The first detailed records we have of the Norfolk countryside come from a survey made in 1086 on the instructions of William the Conqueror. Blomefield's translation of the entry for North Walsham, reads as follows: The principal lordship of this town was given by Streth, a Saxon, to the abbey of St Bennets' at Holm. At the survey the abbot has 3 carucates & 1/2 of land, held by 12 villeins and 5 borderers, 2 carucates in demean (demesne) and a 1/2 among the tenants, & 5 acres of meadow, a mill, one runcus, a cow, 31 socmen had 3 carucates and 50 acres, with 2 virgates & a bordar; there were 15 carucates and 4 acres of meadow valued at 100/-; it was 1 leuca & 1/2 long and 1 leuca 6 perches broad, paid 18d geld and the church was endowed with 30 acres.
The abbot also had 4 socmen with 57 acres and a carucate and an acre of meadow valued at 5/8, of 2 of these William Malet had the protection only, and there were 10 bordars with 7 acres valued at 10/-. Such an array of unsorted economic information needs further translation and comparison with other areas in order to judge the relative status of North Walsham in 1086. H. C. Darby's "Domesday Geography of Eastern England" is the best tool for those who wish to delve more deeply.
Briefly what is indicated is that the parish was held by St Benet's Abbey, there were many later clashes between abbot and townsfolk, that the land was worked by a dozen feudal villeins, peasants bound to the soil yet still substantial peasants. The borderers (bordarii) were less free than the villeins but not slaves, they and the villeins owed feudal homage to the abbot. The socmen were economically independent peasants who went for justice to the abbot's court and are an indication of Danish influence in the area. The measurements of land was often in terms of what could be ploughed in a day with a team of oxen, varying according to local custom, type of land and field system. There is some meadow land recorded, probably in the Ant valley; this was very valuable for grazing. The reference to the mill was almost certainly to a water mill on the Ant, as windmills were not built in this country until later. Finally the geld was a tax of 20/-levied on the Hundred of Tunstead, North Walsham's share being 18d or 7f% of the total whereas it occupied 10. 97% of the land area, indicating that it had not reached its later importance in the 11th century.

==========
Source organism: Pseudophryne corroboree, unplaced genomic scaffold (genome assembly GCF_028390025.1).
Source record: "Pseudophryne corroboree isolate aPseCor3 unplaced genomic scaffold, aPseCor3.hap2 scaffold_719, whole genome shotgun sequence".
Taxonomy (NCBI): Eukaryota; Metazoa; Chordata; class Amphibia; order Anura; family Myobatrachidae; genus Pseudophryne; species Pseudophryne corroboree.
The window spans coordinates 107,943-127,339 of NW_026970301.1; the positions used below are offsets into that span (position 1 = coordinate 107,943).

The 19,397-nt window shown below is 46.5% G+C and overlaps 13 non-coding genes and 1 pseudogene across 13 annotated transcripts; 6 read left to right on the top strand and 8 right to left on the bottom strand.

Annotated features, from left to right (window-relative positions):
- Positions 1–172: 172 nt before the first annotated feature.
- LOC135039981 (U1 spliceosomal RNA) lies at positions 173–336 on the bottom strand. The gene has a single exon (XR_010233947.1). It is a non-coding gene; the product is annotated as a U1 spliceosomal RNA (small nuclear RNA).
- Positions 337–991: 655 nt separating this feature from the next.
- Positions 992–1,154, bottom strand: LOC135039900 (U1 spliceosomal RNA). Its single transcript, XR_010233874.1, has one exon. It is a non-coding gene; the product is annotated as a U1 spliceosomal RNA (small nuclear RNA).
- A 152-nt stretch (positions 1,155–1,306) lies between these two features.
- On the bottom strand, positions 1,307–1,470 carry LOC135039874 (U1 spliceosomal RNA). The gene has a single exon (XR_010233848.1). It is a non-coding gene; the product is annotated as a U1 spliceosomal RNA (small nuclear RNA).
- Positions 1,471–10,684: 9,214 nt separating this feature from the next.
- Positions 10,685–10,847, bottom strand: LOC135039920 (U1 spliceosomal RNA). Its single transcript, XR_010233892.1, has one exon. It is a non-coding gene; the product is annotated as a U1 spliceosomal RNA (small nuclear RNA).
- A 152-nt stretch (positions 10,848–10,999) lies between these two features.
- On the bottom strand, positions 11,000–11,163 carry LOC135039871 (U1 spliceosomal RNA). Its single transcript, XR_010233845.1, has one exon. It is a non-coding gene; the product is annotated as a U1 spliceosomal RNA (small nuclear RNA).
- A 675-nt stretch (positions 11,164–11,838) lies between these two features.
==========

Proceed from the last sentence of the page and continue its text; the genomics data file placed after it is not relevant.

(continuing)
Lyngate was recorded separately in Domesday. "Earl Warren (de Warenne) had lordship here-2 freemen deprived-105 acres, 1 villein and 4 bordars, 2 socmen and 4 1/2 carucates, 3 1/2 acres of meadow, pannage for 4 swine(enough woodland to feed), a mill valued at King Edward's (the Confessor) reign @20/-, @ survey 40/-. Abbot of St. Bene't had Soc and commendation or protection of freemen before the Conquest." (Blomefield)
This indicates that the woodland was on the northern edge of the parish and that the Norman invaders were increasing their feudal grip on the district by depriving freemen of their rights, usually a method of having the peasantry reduced to villein status.
The abbot controlled much of the parish, was the legal arbitrator for most of its inhabitants and had control of the market, of great importance in later years.
The growing importance of North Walsham can be seen in the map of wealth assessment based on the survey of 1334. Only Worstead and Aylsham were true local rivals by that date, when the wool trade had grown.
The lack of woodland for swine pasture indicates that deforestation was much more advanced here than in many parts of East Anglia. The total numbers of people mentioned referred only to economically active males so that an estimate of population must multiply the numbers by 4 or 5 to account for women and children and others not mentioned.